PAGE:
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Initial tests for Lafayette-to-Lebanon water pipeline show 'exciting' results

Initial tests to determine whether the Wabash River can support an ambitious pipeline project that would supply water to Boone County have shown promising results.

INDIANAPOLIS — Initial tests to determine whether the Wabash River can support an ambitious pipeline project that would supply water to Boone County have shown promising results, according to a water expert hired by the state of Indiana to oversee the testing program.

“Preliminary data shows a large, deep aquifer … and it also suggests the aquifer and the river are large relative to the need,” hydrologist Jack Wittman told 13 Investigates. “There’s no particular information that came out of any of the testing or drilling that was done that makes us think that this [project] isn’t anything other than a very good idea for a place or method for getting water supplies.”

Wittman spoke to 13News Thursday morning at the Indiana Water Summit, an annual symposium hosted by White River Alliance to examine issues impacting Indiana’s water supply. Moments earlier, he addressed more than 70 attendees at the downtown Indianapolis symposium, where discussion of the state’s controversial Wabash River pipeline project was billed as a keynote address.

“We’re really confident that this is the right approach: using data to inform decisions about these types of plans and development,” said Wittman, a vice president at engineering firm Intera, before providing additional details of the testing.

New testing details released

The water expert announced the state has drilled at least 19 separate wells along the banks of the Wabash River this summer. Those wells are designed to analyze an aquifer that runs under the river and whether that aquifer can provide enough water to support a huge business district the state is now developing in Boone County.

Wittman said two of the wells were used to conduct 72-hour pumping tests in late July, and those tests are now helping scientists understand the potential yields and impact of pumping large amounts of water from under the river.

The other 17 wells provided information about the density and depth of the aquifer’s various layers, and they are now being used as monitoring sites.

With the help of a helicopter towing special equipment, the state also conducted electromagnetic mapping to more precisely detail the size of the aquifer and its various layers.

Credit: WTHR
The Wabash River stretches for 500 miles across Indiana, but it does not run through Boone County.

Wittman said the first set of tests are now complete, and he described the initial results as “very exciting.”

Asked whether the Wabash River’s Alluvial aquifer can provide the 100 million gallons of water that the Boone County business project may require daily without depleting needed water resources from the cities of Lafayette and West Lafayette, Wittman responded: “Nothing suggests that we can’t achieve high yields. I just don’t know yet what those yields will be without additional testing.”

He told 13News the Indiana Economic Development Corporation is lining up agreements with property owners to drill more wells and conduct more testing. Wittman said at least three or four additional test sites in a different area along the river are needed.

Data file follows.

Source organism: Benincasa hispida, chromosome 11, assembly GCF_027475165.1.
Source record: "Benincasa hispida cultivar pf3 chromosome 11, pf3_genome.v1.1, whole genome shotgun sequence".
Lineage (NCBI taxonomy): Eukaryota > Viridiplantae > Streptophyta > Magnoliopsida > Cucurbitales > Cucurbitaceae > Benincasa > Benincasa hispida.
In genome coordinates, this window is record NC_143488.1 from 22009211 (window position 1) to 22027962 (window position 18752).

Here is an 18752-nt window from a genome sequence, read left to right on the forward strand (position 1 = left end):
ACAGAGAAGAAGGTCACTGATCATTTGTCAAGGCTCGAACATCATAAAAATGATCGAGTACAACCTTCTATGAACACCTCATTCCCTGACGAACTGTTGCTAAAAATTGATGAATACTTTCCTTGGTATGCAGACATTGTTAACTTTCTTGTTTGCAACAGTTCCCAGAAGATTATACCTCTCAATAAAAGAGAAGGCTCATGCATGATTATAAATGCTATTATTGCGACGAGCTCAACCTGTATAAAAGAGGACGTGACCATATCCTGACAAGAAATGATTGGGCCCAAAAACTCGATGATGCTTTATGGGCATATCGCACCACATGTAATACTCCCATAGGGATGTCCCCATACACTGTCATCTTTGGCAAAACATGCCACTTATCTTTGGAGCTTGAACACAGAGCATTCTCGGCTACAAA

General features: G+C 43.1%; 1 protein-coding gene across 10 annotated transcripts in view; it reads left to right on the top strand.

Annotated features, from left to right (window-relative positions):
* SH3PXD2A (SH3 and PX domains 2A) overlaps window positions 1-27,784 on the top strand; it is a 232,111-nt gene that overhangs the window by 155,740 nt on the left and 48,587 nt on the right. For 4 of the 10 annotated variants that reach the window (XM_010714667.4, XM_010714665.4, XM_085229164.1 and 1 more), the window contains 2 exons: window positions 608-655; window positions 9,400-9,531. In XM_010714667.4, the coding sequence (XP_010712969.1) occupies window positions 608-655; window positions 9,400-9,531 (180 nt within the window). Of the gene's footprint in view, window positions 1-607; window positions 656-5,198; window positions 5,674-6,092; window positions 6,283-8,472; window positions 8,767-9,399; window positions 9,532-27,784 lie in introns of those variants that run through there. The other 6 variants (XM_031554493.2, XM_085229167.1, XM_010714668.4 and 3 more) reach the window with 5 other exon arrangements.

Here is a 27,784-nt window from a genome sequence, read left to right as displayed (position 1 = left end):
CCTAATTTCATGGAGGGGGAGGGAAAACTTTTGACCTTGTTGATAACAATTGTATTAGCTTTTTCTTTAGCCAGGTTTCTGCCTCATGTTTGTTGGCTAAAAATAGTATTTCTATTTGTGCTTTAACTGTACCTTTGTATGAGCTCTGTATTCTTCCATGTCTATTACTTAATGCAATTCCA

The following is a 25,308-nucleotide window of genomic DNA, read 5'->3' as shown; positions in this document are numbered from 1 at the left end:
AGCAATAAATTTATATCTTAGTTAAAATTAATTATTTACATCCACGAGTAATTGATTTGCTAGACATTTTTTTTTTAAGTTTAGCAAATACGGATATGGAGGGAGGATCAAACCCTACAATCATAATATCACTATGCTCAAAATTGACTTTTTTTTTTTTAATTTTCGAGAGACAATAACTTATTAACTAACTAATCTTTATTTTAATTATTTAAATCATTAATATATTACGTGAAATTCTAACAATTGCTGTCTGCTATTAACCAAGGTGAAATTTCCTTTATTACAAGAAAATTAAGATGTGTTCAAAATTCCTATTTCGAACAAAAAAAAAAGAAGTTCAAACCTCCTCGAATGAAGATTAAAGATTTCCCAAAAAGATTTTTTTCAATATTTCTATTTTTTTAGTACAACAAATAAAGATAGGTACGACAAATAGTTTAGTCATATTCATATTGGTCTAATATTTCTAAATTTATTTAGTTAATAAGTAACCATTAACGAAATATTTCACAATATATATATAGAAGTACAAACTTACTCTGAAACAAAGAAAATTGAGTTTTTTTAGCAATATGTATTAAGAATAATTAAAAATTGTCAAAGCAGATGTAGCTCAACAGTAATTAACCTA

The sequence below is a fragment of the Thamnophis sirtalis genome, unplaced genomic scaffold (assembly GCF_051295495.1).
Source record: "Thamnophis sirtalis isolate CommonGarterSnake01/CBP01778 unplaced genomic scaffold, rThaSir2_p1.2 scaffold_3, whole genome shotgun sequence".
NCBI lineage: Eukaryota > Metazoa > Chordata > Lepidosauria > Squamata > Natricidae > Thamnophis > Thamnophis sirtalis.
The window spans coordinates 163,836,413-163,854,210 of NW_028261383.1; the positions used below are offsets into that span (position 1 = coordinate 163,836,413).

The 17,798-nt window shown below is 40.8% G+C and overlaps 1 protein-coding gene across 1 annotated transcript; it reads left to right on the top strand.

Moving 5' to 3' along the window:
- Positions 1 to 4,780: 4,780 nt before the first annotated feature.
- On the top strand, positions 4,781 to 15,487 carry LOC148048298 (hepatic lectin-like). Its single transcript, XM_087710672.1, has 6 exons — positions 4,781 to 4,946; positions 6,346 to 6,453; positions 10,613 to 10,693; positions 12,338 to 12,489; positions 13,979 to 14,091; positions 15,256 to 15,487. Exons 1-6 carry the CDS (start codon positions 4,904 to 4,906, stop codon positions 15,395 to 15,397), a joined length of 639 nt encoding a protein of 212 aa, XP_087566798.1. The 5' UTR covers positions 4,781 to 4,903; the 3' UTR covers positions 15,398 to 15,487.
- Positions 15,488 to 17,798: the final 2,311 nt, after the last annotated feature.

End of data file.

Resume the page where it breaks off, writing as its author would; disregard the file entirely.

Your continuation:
“That will happen over the next few months, and then we’ll have all that information to build models and to make further conclusions,” he said, adding that the data, models and conclusions will then be released publicly.

“We think our work will be released by the end of the year. In the end, this is all going to be public. It really needs to be. We need trust because trust is important to the whole effort, the whole endeavor, and for people to be excited and not concerned,” Wittman said.

Concerns about the state’s pipeline plan

But trust has not been high when it comes to the pipeline project — largely because some residents, community leaders and state lawmakers say the IEDC has not been transparent about its plans.

The IEDC, which designed the massive economic development district in Boone County, has already committed more than $10 million on pipeline engineering, design and testing — despite telling officials in Tippecanoe County that the agency would not proceed with a pipeline before first conducting studies to ensure that diverting billions of gallons of water annually from under the Wabash River would not have an adverse impact on Lafayette, West Lafayette and other Tippecanoe County communities.

The $10.2 million engineering contract obtained by 13 Investigates states the IEDC is planning a 35-mile pipeline from Lafayette to Lebanon.

RELATED: Indiana spends millions on proposed pipeline plan as state agency remains silent and hides details

“The Program will convey raw water from a series of collector wells and pump stations located adjacent to the Wabash River for conveyance, treatment, and storage at the LEAP District,” the contract states.

The LEAP District includes up to 9,000 acres along I-65 in Boone County, and it’s designed to attract high-tech industry and thousands of jobs to central Indiana, according to the IEDC. It already includes a $3.7 billion manufacturing campus for Eli Lilly, which is now under construction.